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Friday, November 09, 2007

Robert Dziekanski's mother given video of his final moments

November 9, 2007
JUSTINE HUNTER, Globe and Mail

VICTORIA -- Either today or early next week, Zofia Cisowski will sit down in her living room and choose whether to watch a disturbing video that shows her son's final minutes. The mother of 40-year-old Polish immigrant Robert Dziekanski, who died Oct. 14 minutes after RCMP officers shocked him with a taser gun, will finally have access to the graphic images of the incident taken by a bystander.

Yesterday, the federal RCMP watchdog formally launched a complaint into the incident, promising an investigation into the use of tasers and into the RCMP's subsequent investigation of its own members' conduct.

Meanwhile, Ms. Cisowski's lawyer was making arrangements yesterday to bring his client a copy of the video, returned this week by the RCMP to the man who captured the images. "It's a horrible situation," her lawyer, Walter Kosteckyj, said yesterday. "I said, 'Do you want to see it?' She said, 'I don't, but I do.' These are the last moments of her son." He is still not certain she will press the play button on the video, but he expects the tape to be made public shortly after he gives her a copy.

Mr. Dziekanski, apparently disoriented and unable to communicate in English or French, spent more than 10 hours inside Vancouver International Airport before emerging into a secure area in a rage. The RCMP were called to restrain him, and used the stun gun at least twice. An autopsy has failed to determine what caused Mr. Dziekanski's death. That will likely be decided by a coroner's inquest.

It is unclear what happened after Mr. Dziekanski's flight from Europe arrived. His mother was at the airport waiting to pick him up, but couldn't find him. She said her son spoke no English and had never travelled on an airplane before.

According to court documents, Victoria resident Paul Pritchard videotaped high-quality footage of "Mr. Dziekanski before the arrival of police, during Mr. Dziekanski's interaction with police, and after Mr. Dziekanski was apparently unconscious or deceased on the ground." Mr. Pritchard's lawyer, Paul Pearson, said yesterday his client has agreed to allow Ms. Cisowski to view the tape in her Kamloops home before he makes it public. Mr. Kosteckyj, who has watched the video, said: "You are going to see something that is going to make the Canadian public think this was senseless. Eyewitness testimony can be sometimes inexact. But this is a recorded image that shows you everything." He said he was "horrified" by what he saw. "Within 24 seconds of police arrival, he was tasered the first time."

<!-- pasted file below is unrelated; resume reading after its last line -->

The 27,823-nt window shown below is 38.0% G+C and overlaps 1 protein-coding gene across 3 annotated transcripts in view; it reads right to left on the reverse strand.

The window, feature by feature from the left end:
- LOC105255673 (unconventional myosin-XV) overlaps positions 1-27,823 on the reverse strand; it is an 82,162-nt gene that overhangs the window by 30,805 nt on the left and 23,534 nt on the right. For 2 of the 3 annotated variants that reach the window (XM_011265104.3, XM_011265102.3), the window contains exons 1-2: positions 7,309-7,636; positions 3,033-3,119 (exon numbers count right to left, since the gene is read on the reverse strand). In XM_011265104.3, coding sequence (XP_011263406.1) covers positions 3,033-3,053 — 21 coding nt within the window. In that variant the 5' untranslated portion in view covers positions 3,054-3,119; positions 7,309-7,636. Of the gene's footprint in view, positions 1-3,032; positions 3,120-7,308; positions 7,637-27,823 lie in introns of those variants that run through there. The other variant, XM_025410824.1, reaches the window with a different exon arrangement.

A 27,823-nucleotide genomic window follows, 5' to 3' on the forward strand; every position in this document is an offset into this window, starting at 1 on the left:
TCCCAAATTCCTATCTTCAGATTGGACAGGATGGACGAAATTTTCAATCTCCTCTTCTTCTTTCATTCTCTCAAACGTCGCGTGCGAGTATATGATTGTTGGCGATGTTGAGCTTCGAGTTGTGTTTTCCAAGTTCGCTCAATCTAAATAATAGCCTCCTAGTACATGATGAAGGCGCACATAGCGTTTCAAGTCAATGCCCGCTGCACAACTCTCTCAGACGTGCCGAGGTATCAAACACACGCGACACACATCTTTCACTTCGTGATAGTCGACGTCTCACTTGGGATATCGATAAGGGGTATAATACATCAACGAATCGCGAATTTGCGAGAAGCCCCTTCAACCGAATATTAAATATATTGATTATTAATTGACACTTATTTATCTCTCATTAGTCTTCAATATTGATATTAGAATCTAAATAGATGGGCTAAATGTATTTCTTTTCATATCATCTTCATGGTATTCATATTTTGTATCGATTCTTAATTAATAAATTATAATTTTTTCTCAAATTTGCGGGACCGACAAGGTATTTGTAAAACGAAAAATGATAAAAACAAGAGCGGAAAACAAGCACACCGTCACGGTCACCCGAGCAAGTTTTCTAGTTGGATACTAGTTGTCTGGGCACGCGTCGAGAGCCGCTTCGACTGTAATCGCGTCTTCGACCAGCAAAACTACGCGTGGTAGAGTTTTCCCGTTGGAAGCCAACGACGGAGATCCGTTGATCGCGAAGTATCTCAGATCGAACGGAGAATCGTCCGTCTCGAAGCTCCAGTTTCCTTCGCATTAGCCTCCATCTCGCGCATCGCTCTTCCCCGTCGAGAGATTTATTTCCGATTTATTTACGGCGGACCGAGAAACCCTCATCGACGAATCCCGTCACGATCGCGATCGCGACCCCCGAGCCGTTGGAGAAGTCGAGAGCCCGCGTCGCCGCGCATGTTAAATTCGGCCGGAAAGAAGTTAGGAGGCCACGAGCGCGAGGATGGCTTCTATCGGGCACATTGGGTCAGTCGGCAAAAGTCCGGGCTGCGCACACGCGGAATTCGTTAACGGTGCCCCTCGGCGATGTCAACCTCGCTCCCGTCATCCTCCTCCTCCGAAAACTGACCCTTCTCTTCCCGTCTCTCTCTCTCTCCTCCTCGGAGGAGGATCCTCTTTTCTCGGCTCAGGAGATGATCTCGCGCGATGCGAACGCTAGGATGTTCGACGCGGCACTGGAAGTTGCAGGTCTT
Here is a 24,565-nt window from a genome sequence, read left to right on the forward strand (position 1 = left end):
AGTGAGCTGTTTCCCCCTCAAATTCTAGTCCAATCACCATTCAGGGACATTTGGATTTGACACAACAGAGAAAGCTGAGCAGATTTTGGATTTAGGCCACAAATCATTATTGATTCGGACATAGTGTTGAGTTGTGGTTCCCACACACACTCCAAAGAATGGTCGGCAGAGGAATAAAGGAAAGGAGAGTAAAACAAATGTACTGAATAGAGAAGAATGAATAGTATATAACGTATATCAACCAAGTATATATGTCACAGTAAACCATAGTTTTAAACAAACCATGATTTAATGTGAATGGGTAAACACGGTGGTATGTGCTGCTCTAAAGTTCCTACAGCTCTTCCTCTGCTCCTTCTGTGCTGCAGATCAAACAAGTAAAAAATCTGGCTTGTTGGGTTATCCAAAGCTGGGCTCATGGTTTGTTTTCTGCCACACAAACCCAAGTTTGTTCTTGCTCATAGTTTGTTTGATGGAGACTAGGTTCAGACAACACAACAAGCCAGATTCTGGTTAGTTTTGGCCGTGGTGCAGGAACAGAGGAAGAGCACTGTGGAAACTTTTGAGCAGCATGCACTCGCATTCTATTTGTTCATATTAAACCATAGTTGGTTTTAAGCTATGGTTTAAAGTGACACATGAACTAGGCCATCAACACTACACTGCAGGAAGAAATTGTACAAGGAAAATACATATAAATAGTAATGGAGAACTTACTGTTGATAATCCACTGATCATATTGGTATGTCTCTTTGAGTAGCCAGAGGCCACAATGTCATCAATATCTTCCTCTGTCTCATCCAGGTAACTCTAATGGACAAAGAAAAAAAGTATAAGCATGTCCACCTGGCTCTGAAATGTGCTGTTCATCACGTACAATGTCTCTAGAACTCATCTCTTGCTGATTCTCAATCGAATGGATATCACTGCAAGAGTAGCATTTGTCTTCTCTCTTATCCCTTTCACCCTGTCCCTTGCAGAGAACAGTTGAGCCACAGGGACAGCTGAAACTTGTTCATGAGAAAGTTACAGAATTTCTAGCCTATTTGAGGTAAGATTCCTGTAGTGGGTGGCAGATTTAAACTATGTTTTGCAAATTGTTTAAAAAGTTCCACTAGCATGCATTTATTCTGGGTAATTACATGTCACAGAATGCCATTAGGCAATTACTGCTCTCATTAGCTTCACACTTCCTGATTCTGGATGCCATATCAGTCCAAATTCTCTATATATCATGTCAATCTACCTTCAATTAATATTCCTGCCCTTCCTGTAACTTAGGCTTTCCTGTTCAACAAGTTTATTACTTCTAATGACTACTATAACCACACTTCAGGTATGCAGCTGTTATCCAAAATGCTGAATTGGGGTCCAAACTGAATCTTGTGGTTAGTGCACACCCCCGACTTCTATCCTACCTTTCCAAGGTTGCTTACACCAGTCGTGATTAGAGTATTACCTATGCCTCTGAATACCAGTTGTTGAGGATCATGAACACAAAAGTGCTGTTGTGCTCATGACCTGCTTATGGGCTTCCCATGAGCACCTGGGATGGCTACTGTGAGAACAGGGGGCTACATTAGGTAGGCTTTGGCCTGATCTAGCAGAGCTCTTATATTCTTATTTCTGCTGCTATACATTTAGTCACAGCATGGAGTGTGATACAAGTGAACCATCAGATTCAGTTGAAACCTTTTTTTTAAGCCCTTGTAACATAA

Paul Kennedy, chairman of the Commission for Public Complaints Against the RCMP, announced yesterday he will investigate both the conduct of police who fired tasers at Mr. Dziekanski, and the RCMP's criminal investigation into the man's death. The RCMP's Integrated Homicide Investigation Team is still investigating the airport incident, although the officers involved are still on active duty. Corporal Dale Carr, a spokesman for the team, said yesterday he expects the RCMP investigation to take another 45 days.

Mr. Kennedy, as chairman of the federal agency that provides independent civilian review of RCMP members' conduct in performing their policing duties, said he has raised concerns in the past about police use of tasers. He also has appointed observers to the RCMP's investigation to ensure it is impartial. In an interview yesterday, Mr. Kennedy said he has moved quickly - before the police have finished their own investigation - because of the tremendous public interest. "This one is clearly significant. It looks like a very tragic situation and one that brings to the fore a number of issues we have dealt with in the past," he said.

In his formal notice of complaint, Mr. Kennedy wrote that he will look into "the degree and type of force required by police officers when effecting an arrest and, as in this case, the specific concerns raised in respect of the use of a conducted energy weapon; and the propriety of the police investigating the police."

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